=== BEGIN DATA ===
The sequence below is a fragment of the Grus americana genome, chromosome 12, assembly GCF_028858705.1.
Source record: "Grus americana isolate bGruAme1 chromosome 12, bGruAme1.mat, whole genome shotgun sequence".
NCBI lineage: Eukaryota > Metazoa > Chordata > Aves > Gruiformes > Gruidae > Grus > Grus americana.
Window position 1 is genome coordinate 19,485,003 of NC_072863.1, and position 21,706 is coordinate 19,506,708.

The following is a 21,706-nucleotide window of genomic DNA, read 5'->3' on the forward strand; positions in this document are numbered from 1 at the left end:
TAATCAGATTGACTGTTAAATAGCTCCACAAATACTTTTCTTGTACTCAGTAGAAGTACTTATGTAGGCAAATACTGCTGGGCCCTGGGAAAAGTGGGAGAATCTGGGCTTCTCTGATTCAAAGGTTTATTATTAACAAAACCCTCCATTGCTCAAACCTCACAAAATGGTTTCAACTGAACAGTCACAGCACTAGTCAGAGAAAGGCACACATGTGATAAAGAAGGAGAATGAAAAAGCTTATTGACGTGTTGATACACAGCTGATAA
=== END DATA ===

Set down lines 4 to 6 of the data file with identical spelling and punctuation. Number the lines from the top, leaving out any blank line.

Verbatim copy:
Window position 1 is genome coordinate 19,485,003 of NC_072863.1, and position 21,706 is coordinate 19,506,708.

The following is a 21,706-nucleotide window of genomic DNA, read 5'->3' on the forward strand; positions in this document are numbered from 1 at the left end:
TAATCAGATTGACTGTTAAATAGCTCCACAAATACTTTTCTTGTACTCAGTAGAAGTACTTATGTAGGCAAATACTGCTGGGCCCTGGGAAAAGTGGGAGAATCTGGGCTTCTCTGATTCAAAGGTTTATTATTAACAAAACCCTCCATTGCTCAAACCTCACAAAATGGTTTCAACTGAACAGTCACAGCACTAGTCAGAGAAAGGCACACATGTGATAAAGAAGGAGAATGAAAAAGCTTATTGACGTGTTGATACACAGCTGATAA